At this point, I think it’s important to note that law school exams in the first year are usually anonymous and not given until the end of the semester. There are no extra points for prior class participation.
So why bother speaking in class, then?
First, because it helps to learn and analyze the material.
Second, it establishes the student as being in the Upper Echelon, and
Third, it makes the student think of herself in the Upper Echelon.
Fourth, being in the Upper Echelon might get a student noticed, and some perks.
In The Paper Chase, the main character made a conscious decision to “jump in” and raise his hand, to join Upper Echelon. Once he did, he was viewed — and viewed himself, differently. Other students sought him out for assistance during the study period for finals. He eventually got an “A” in the course, if I recall.
I’m not sure why seeing this movie about Harvard Law students had such an impact on me whilst I was in the 6th or 7th grade or so, but it did. There was something about the guy deciding to jump in with the other students who had the bravura to do it from day one.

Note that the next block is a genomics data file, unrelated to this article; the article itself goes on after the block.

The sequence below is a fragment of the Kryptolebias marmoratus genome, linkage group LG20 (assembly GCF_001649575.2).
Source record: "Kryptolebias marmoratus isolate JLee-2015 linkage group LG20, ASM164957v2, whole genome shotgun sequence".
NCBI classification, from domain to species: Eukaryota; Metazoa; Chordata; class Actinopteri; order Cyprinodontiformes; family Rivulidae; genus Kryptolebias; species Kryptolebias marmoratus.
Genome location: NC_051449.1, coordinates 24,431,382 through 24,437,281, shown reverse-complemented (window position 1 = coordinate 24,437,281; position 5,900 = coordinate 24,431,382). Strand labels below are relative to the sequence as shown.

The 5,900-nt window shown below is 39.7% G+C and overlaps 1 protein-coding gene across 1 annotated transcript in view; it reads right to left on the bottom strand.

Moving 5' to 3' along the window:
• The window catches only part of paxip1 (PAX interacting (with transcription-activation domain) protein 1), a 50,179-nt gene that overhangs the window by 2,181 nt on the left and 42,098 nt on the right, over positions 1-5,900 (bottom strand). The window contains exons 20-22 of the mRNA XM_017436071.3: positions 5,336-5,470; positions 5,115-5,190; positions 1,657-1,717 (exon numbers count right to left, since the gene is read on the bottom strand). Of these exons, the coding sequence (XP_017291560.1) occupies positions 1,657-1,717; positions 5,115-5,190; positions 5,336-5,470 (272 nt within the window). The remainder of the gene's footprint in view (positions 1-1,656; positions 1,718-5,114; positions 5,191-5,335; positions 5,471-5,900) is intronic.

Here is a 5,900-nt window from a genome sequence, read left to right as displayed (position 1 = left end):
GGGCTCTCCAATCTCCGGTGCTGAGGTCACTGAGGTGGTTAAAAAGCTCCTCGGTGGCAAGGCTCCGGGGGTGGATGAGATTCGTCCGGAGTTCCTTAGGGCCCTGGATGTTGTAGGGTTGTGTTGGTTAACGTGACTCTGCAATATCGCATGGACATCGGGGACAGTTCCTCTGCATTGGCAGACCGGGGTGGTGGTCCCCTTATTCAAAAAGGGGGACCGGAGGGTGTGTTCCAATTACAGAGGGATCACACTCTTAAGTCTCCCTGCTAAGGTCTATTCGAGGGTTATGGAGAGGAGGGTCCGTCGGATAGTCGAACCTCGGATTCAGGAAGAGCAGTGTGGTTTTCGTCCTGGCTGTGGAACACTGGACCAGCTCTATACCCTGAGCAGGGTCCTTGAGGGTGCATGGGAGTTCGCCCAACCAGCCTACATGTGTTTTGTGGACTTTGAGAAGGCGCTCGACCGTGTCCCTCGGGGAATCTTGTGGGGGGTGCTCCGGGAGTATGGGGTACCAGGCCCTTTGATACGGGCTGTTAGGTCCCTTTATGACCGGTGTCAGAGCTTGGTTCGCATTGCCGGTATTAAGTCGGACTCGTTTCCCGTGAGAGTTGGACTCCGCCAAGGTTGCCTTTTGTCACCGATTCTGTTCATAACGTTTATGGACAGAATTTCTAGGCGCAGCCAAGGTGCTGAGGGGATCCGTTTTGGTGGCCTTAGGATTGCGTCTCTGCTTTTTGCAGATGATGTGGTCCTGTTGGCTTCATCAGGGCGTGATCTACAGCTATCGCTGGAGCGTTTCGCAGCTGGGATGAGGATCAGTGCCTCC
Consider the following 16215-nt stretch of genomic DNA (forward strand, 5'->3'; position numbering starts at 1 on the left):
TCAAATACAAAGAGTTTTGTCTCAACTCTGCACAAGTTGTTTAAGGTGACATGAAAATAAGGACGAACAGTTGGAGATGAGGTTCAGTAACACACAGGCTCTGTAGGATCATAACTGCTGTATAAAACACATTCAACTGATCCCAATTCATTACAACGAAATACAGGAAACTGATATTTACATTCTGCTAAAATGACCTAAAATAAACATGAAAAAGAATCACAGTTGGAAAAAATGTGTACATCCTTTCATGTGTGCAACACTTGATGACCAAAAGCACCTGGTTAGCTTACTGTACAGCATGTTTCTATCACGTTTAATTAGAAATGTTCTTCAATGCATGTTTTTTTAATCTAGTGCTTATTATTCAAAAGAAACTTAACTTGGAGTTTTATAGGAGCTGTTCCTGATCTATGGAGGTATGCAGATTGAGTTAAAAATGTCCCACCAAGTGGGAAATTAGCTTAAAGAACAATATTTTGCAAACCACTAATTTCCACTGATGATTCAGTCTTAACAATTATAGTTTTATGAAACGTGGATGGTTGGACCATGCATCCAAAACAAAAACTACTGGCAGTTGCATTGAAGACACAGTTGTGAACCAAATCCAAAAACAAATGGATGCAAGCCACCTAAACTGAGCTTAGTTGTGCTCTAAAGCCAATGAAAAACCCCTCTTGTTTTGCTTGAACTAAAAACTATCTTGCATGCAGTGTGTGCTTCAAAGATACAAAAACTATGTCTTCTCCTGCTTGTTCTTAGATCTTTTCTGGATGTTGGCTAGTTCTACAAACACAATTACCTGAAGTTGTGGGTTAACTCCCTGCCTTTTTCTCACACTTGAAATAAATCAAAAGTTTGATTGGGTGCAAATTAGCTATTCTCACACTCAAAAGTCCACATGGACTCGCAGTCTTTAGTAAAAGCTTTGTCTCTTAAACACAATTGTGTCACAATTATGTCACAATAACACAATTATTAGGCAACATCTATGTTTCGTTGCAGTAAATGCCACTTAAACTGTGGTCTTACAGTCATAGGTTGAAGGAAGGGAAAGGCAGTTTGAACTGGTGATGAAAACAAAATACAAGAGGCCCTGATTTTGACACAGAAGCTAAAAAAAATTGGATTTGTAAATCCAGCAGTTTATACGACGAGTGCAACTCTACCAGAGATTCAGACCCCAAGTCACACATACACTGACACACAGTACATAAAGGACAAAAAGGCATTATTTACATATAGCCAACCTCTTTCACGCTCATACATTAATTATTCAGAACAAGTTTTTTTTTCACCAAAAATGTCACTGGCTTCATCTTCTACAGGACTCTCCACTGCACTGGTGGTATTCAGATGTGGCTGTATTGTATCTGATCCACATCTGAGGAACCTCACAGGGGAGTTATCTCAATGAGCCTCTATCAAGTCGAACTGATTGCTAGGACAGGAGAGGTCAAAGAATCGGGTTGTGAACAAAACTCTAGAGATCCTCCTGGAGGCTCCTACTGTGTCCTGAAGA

Fast forward a decade and then some. I found myself in Law School (not Harvard).
Like the main character in The Paper Chase, I noticed that there were only a few people who volunteered answers in class. And it was always the same people. The Upper Echelon. Most of Upper Echelon were men. I think there was one woman. She, no surprise, was not well liked.
The second tier was comprised of those students who spoke when called on and would speak voluntarily on occasion — on very rare occasions. These students were sitting ducks, waiting to get called on. If the professor was not teaching the Socratic method they were quiet, relaxed ducks, passively letting the material wash over them. (Well, wash over us. I was with them, with my highlighters and colored pencils and markers.)
And then there were The Quiet Ones — the ones who never volunteered to speak, and would even “pass” when called upon.